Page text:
Starlight Express's rollerskating set

Starlight Express’s rollerskating set


Love Never Die's Coney Island Spectacle

Love Never Die’s Coney Island Spectacle


Cats-the costumes are absolutely incredible

Cats-the costumes are absolutely incredible

Now let’s return to BYU’s production of The Phantom of the Opera and take a closer look at what Tim Threlfall’s directorial decisions are to make this show a spectacle like the one on Broadway. Let’s begin at the beginning. We have combined both the orchestra and sound bytes to help portray the show in a manner that envelopes the audience. This isn’t like Oklahoma, where all the music comes from the microphones and orchestra pit. This show has pre-recorded music, such as frog croaks and Phantom voices. Also, Doug, our student sound designer, has the voices moving across the speakers, so it appears the Phantom is moving as well. This is all to create a more spectacular experience as you view the show.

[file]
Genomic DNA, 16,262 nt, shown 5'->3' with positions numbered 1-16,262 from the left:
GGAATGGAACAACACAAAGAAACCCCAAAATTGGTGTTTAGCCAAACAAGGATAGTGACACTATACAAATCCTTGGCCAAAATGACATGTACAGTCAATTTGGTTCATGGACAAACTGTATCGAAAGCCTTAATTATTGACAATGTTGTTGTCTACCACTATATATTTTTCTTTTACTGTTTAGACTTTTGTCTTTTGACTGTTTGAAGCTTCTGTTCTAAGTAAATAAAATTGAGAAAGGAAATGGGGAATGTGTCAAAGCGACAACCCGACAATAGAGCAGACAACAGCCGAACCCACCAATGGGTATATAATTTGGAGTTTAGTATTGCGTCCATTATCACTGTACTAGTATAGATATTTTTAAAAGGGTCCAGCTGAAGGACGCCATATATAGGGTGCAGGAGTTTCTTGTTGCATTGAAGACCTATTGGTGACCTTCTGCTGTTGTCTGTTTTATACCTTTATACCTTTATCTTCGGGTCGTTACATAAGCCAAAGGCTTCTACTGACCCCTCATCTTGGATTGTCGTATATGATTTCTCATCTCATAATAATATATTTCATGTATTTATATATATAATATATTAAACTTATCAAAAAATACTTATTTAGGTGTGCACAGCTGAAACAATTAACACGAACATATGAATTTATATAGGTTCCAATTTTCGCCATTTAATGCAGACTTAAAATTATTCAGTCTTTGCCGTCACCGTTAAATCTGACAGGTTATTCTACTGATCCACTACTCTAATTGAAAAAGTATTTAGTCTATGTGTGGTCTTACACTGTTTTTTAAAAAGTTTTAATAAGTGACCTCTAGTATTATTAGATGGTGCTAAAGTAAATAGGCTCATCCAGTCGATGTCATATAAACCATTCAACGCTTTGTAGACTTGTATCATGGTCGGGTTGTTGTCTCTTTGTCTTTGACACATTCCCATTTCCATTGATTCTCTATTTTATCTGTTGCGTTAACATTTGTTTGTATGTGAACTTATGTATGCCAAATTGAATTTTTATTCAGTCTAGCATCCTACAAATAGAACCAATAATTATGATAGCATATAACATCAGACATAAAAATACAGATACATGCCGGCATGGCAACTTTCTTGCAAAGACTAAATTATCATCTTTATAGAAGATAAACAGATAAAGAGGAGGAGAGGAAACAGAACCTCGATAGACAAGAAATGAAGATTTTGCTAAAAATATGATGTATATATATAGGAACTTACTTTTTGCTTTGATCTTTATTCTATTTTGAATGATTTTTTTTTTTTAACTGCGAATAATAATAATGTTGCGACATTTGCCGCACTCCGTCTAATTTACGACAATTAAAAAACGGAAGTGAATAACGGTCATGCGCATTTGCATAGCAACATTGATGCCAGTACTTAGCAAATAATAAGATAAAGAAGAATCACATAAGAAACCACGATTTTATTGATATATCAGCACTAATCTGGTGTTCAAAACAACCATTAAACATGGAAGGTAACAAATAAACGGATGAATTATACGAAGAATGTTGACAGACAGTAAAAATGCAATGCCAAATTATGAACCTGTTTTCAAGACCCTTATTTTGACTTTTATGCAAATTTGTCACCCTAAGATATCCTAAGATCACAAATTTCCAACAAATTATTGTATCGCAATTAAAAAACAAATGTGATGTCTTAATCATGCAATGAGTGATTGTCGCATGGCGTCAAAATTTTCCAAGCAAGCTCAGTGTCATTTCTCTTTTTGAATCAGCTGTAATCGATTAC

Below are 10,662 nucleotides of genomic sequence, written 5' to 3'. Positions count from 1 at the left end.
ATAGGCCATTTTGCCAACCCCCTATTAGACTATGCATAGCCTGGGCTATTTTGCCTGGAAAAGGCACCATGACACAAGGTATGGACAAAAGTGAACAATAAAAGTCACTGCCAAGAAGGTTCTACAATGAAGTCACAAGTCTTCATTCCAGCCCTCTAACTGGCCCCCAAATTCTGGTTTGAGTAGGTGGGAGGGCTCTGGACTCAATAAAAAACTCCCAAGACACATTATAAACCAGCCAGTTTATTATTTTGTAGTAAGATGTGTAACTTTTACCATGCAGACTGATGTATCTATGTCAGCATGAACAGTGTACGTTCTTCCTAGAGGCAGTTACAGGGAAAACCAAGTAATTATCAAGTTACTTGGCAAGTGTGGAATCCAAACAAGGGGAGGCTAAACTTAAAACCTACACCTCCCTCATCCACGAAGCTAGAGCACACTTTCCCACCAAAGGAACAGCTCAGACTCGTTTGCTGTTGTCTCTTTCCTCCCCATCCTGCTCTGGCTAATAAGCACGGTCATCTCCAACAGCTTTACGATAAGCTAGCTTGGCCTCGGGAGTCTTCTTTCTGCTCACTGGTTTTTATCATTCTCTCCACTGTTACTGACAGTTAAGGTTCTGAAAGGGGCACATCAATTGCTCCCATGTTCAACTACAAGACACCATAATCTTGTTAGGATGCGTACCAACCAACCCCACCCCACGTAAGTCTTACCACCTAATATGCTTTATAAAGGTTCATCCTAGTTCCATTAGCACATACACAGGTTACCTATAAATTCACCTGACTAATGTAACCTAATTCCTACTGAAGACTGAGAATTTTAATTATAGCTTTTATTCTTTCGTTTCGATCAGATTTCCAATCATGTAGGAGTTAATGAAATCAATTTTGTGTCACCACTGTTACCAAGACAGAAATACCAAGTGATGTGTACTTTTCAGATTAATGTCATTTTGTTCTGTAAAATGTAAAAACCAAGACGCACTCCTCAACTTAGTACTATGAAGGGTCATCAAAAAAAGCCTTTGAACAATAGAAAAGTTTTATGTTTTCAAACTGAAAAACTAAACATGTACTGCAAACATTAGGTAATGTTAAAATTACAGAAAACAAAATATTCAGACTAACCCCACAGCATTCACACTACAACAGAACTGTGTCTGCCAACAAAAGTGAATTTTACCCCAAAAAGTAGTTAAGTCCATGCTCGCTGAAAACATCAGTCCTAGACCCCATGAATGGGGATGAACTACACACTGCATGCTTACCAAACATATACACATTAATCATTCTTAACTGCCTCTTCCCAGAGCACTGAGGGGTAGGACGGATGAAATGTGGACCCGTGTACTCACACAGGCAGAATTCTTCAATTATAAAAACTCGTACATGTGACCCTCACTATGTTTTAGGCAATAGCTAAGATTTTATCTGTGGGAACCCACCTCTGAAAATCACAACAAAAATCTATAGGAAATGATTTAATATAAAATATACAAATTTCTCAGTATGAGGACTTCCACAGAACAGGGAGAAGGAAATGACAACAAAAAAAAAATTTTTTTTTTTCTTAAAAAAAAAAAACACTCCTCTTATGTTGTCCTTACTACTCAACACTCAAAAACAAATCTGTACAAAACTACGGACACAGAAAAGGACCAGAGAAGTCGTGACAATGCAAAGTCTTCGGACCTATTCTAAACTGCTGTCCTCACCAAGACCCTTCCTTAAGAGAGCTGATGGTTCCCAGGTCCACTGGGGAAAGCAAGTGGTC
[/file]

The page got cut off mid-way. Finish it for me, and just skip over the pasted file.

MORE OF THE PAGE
Also, when the Phantom decides to rain on the Masquerade parade, he enters with a very menacing costume. I was very tempted to add this to my display outside of the DeJong Concert Hall, but I want this costume to be a moment of surprise for those who will attend, and hopefully it was for those who already attended. Deanne DeWitt did an amazing job constructing this costume.

What would this production be without fog and a boat? Well, pretty much nothing according to our standards. So, we have fog and a boat. This is a remote controlled car that navigates among the fog during the iconic Phantom song. Once parked on the side of the stage, it is very easy to take it off stage left. To see an up-close picture of this sequence, go to the HFAC display on the south stairwell.